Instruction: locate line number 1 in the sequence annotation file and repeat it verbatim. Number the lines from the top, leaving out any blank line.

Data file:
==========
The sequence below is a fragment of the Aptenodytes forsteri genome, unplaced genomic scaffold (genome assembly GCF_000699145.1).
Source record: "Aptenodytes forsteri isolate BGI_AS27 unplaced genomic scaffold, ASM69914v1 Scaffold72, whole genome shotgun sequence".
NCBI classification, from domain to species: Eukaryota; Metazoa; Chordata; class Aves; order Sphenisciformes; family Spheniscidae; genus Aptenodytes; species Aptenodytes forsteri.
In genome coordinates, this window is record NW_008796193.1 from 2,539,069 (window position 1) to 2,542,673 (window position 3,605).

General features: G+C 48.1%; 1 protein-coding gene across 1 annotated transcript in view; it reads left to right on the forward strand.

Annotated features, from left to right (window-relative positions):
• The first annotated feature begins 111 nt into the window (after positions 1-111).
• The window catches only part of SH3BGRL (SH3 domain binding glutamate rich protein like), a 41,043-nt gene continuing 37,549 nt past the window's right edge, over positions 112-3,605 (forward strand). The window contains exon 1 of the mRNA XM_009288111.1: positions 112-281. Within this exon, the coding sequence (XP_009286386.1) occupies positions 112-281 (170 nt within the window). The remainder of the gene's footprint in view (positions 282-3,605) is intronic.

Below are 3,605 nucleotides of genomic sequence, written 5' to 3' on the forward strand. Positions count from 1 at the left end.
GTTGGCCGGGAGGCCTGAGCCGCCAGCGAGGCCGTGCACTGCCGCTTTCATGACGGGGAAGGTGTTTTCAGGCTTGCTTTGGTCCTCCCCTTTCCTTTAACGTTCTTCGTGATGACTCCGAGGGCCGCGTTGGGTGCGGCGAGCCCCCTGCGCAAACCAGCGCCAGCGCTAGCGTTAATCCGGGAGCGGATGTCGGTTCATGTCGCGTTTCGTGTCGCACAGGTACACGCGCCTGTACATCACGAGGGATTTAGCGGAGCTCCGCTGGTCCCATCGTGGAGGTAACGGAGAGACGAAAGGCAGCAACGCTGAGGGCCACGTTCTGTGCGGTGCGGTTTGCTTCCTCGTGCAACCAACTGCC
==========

The sequence below is a fragment of the Aptenodytes forsteri genome, unplaced genomic scaffold (genome assembly GCF_000699145.1).